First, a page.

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National Weather Service Products via Amateur "Ham" Radio


Amateur radio, commonly referred to as "Ham" radio, is popular among the yachting and small boat community as a means of providing communications and receiving weather information. Amateur radio can be operated nearly worldwide, however, certain restrictions may exist and advanced permits may be required when operating within the territorial limits of another country. Within the U.S., amateur radio is regulated by the FCC. Information on licensing and all other aspects of amateur radio may be obtained by contacting the American Radio Relay League (ARRL).

Click here for information about licensing, education and training related to amateur radio.

Among the many aspects of amateur radio, "Hams" operate several maritime "nets" where information of common interest to mariners, such as weather, is exchanged. These nets are extremely popular in areas of the world which have a large yachting population and where weather is dynamic, such as in the Caribbean. Weather reports are typically exchanged in voice via single sideband although the popularity of digital modes such as SITOR/AMTOR, radioteletype (RTTY), PACTOR I, PACTOR II, PACTOR III, PSK31, and e-mail exchanges, such as the WinLink 2000 Global Radio Network (includes an option to download more than 450 graphic and text-based worldwide weather products). Search for maritime nets and other Ham radio nets.

Note to Net Operators - It would be helpful for nets to each establish a webpage so that we might be able to inform mariners of your activities.

Marine Observations (MAROB)


Many radio amateurs participate in the MAROB Program. The MAROB Program is a voluntary marine observation program of the National Weather Service.



Many radio amateurs participate in the SKYWARN Program. SKYWARN is a nationwide network of volunteer weather spotters who report to and are trained by the National Weather Service. These spotters report many forms of significant or severe weather such as Severe Thunderstorms, Tornadoes, Hail, Heavy Snow, or Flooding. Learn more about the SKYWARN program.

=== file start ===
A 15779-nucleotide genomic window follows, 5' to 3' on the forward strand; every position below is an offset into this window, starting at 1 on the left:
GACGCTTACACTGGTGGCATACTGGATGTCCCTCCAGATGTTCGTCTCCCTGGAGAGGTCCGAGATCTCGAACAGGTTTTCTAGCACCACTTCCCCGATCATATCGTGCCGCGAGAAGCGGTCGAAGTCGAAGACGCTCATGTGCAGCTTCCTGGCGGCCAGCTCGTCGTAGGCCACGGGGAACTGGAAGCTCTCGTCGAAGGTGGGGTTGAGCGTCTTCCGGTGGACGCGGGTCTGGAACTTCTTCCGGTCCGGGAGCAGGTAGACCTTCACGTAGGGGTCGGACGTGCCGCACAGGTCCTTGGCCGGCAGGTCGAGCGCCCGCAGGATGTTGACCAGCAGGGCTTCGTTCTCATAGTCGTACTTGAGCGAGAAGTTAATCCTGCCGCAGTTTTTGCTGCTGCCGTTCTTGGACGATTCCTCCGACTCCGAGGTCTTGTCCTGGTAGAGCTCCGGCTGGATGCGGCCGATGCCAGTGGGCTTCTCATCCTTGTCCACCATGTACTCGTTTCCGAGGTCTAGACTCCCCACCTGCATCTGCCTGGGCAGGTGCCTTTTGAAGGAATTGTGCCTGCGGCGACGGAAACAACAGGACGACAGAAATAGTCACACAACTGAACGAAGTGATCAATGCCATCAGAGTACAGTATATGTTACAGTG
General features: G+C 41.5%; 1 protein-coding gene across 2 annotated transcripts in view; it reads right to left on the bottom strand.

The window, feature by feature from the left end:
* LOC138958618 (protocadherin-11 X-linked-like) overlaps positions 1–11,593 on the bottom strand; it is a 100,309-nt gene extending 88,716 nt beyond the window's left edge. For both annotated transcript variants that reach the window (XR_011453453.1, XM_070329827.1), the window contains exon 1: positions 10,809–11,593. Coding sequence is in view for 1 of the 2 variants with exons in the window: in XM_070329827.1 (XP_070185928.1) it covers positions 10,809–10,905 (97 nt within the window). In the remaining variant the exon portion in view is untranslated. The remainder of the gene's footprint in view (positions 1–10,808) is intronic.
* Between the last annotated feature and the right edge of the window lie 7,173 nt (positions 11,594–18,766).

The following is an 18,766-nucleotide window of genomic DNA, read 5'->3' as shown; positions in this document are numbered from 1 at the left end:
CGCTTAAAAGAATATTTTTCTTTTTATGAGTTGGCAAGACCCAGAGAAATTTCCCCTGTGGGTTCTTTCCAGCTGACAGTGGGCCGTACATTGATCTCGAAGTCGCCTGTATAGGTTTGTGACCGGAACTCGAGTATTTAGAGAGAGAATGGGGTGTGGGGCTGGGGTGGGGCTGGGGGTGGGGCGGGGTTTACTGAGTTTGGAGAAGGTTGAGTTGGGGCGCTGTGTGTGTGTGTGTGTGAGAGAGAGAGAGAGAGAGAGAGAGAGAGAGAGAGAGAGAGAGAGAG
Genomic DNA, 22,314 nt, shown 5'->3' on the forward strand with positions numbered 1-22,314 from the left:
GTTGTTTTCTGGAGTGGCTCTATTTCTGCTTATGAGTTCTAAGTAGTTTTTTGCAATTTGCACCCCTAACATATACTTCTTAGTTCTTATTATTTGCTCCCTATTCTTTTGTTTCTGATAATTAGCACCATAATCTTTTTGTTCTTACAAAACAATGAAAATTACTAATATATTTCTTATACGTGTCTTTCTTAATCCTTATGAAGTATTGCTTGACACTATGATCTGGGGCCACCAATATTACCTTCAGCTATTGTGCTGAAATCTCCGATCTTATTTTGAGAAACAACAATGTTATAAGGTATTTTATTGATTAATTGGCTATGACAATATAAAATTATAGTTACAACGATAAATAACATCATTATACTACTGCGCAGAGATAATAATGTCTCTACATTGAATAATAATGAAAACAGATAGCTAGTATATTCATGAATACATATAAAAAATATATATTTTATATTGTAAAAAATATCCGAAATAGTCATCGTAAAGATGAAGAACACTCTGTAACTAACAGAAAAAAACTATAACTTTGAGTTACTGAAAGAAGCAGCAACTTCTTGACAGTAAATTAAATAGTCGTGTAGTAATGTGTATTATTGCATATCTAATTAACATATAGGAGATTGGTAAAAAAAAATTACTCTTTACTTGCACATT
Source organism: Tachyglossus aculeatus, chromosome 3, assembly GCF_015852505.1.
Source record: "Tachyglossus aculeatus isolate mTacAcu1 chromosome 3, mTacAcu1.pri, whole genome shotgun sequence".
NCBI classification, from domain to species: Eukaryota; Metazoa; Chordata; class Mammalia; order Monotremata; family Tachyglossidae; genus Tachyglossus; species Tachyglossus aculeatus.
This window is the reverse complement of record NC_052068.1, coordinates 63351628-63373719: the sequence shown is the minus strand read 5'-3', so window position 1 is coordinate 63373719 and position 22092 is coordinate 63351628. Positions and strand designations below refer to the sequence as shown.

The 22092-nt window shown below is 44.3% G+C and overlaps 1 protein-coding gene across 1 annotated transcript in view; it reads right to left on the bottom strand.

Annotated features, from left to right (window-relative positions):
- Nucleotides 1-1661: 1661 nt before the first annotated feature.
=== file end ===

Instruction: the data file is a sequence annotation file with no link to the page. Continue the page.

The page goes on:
APRSWXNET/Citizen Weather Observer Program (CWOP)


Originally, APRSWXNET was developed as a way for amateur radio operators to transmit weather data to the NOAA's Forecast Systems Laboratory (FSL) in Boulder, Colorado for research. The success of this effort and the amount of data routinely collected have led to use by other research labs and by operational parts of NOAA including the National Weather Service. The system has also been expanded to allow collection of observations via the Internet, thereby expanding the program to persons not holding an amateur radio license. The program offers the potential of greatly improving the accuracy of marine forecasts and timeliness of warnings. An example would be a network of volunteer automated weather stations installed at marinas and yacht clubs along the coast. For further information, visit the CWOP Webpage

Click on the link to find CWOP weather data  or visit NOAA's NCEP Central Operations MADIS Database.

United States Coast Guard Auxiliary AUXMON Program


The AUXMON program is a service of the United States Coast Guard Auxiliary which assists the U.S. Coast Guard in providing the highest possible quality of weather and "safety of life" broadcasts. The AUXMON program is a network of approximately 40 radio stations (USCG "Auxiliary Communications Units") which monitor the broadcasts of Radiofax, SITOR, and Voice, on the HF channels and on 518 kHz (NAVTEX) from all of the Coast Guard stations around U.S. Their monitoring activity works to assure these broadcasts are accurate, timely, complete and useful.